“My F1 racing debut in Singapore last weekend really couldn’t have worked out any better for me and I learned such a lot in a very short space of time. I head to Suzuka eager to pick up where I left off and focused on taking things to the next level, with the benefit of a little more familiarisation with the car and on a different type of race track. One thing I didn’t need to learn - because I already knew - was what a great group of people I am fortunate enough to be able to call my team. They made things very easy for me in Singapore and with a difficult weekend ahead for all of us, I’m hoping to do the same for them.”
John Booth, team principal
“After the high of a positive Singapore Grand Prix, we head to Japan hopeful of a similarly strong performance this weekend. There will, however, be a rather more challenging backdrop for our team in Suzuka, after Jules’ devastating accident here last season. There is no escaping the fact that this will be an extremely emotional week for us. Many of the team members who were with us in 2014 are back with us this year, including our colleagues at Scuderia Ferrari and of course Will and Alexander, both of whom were in Suzuka last year in their roles as Reserve Drivers. It will also be a different emotional experience again from Monaco, a place full of so many special memories for our team, and Hungary, where we all had to say a very difficult goodbye to a greatly-loved friend and colleague. We think of Jules every single day; he will forever be a huge part of our team. Without doubt, our memories are overwhelmingly happy ones, celebrating his incredible achievements in our race cars and the enjoyable times we shared along the way. Jules’ funeral reminded us that he was a special gift to so many people, not least of all the magnificent Bianchi family, who are always in our thoughts and prayers. We were Jules’ team, and with that in mind I would ask everyone to understand and respect that, this weekend, we wish to deal with the experience of returning to Suzuka in a very private way. Our commitments will reflect this. It is my job to provide the team with the right environment in which to be able to do their job in spite of very difficult circumstances. This will be my primary focus. Jules has not only been constantly in our thoughts since that terrible day in 2014, but his name has also been on our car at every single race. That tribute, our incredibly fond memories of Jules and the camaraderie we have within our team are all we need to race on in his honour in Suzuka this weekend.”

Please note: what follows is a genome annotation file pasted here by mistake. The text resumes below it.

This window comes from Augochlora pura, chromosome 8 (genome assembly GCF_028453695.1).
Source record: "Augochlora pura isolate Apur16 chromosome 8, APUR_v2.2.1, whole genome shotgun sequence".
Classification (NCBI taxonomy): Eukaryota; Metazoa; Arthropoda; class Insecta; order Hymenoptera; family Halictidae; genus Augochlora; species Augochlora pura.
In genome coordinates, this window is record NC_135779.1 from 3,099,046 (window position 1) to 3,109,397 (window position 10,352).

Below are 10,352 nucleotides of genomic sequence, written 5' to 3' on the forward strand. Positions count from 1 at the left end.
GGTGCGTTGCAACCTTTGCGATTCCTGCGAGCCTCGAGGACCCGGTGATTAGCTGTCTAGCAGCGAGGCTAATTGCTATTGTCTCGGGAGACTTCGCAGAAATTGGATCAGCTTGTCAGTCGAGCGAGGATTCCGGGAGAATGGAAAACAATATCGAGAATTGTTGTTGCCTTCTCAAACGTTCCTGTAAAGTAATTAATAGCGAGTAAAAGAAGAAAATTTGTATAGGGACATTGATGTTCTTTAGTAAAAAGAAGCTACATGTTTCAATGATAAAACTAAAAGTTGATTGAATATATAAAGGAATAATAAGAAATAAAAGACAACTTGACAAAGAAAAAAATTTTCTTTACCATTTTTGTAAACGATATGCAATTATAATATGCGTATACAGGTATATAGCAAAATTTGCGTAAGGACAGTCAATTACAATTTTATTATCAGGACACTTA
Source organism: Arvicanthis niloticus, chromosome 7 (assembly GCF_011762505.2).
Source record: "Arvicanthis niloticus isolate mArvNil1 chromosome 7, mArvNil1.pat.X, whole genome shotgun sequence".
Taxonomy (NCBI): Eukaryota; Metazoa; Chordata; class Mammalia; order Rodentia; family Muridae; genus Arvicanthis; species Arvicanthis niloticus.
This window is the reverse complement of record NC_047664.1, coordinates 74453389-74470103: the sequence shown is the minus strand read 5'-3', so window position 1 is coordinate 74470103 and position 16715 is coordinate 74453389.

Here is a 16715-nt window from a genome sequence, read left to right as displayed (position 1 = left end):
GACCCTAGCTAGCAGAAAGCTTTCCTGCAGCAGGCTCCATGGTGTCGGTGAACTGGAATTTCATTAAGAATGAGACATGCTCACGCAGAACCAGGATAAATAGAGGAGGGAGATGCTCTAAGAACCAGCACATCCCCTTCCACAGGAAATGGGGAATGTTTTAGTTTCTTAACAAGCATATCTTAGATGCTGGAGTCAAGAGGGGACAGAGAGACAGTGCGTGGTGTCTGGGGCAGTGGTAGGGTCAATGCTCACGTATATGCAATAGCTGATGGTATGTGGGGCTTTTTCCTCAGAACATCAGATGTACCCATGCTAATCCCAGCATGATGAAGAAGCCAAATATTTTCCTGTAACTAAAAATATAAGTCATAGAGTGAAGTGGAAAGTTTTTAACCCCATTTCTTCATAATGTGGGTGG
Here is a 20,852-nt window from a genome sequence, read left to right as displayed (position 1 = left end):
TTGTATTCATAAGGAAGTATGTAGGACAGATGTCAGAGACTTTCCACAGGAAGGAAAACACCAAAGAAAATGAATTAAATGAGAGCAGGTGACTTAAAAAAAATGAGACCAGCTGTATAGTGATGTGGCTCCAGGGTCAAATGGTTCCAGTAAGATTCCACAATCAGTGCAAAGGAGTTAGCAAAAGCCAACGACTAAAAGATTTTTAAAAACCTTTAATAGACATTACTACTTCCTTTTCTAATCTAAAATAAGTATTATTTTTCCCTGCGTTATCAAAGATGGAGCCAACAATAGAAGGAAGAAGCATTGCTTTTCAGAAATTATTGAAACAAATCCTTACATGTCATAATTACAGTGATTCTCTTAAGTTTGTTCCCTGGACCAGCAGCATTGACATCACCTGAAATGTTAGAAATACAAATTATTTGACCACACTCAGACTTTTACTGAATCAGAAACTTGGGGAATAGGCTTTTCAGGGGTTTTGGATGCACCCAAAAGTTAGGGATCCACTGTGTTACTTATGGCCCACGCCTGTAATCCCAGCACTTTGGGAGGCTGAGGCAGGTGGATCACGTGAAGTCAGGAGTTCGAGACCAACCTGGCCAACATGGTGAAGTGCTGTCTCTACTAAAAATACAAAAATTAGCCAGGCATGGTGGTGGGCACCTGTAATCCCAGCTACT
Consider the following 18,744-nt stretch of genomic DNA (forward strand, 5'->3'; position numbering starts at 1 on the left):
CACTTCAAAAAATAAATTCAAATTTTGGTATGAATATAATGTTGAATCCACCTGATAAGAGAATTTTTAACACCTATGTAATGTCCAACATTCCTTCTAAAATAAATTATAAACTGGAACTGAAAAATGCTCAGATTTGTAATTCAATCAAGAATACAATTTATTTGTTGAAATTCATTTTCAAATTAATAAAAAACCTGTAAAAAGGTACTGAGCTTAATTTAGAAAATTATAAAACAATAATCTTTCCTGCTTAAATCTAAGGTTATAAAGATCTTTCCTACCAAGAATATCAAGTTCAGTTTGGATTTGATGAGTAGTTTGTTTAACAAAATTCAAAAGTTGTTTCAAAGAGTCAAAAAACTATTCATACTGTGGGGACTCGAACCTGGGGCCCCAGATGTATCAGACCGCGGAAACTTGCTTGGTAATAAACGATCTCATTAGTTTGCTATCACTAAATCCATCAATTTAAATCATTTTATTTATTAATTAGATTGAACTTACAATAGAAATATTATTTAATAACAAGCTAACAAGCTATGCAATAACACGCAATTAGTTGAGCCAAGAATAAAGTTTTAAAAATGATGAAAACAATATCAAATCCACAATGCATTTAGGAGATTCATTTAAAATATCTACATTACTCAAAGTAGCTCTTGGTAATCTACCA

Fernando Alonso

“I’m full of anticipation about going to Suzuka. It’s a really tough circuit, and a huge test for the drivers, as a lot of it is really narrow and bumpy so you need absolute commitment into every corner. It has almost the opposite characteristics to Singapore in terms of set-up, so it’s a very different challenge that we’ll face next weekend.
“Like Jenson, I have a strong affinity with Japan, I love the country and I’ve always been fascinated by its culture. I’ve also loved racing there and I’ve won both at Suzuka and Fuji, so it holds a lot of special memories for me. The fans are one-of-a-kind and the circuit absolutely deserves its legendary status - it’s one of the most exciting on the calendar.
“Singapore is now behind us, but Suzuka will surely be a challenge. Our car is well balanced and feels good to drive, but on a circuit with such a high average speed it will be difficult to beat our competitors. We’ll take the samurai spirit with us to Suzuka, and as usual we won’t give up.”
Jenson Button
“Suzuka is my favourite track on the calendar without a doubt. The thrill of the Esses, the Degners, Spoon, 130R - they are a combination of corners like no other in Formula One and for a driver it’s a mega challenge.
“Japan is like a second home for me. My wife is half-Japanese, I spend a lot of time there, the country is beautiful and the people are so warm and enthusiastic, you can’t fail to love it. I still regard my win at Suzuka in 2011 as one of my best - it’s such a challenge to get right as the circuit is narrow, twisty, and technical, so it’s one of the victories of which I’m most proud.
“Suzuka is the home Grand Prix for Honda too, so it will be an important weekend for the whole team. It’s not going to be an easy race, as the track is so quick and reliant on top speed, but we’ll be giving it our absolute all for the fans.”
Eric Boullier, racing director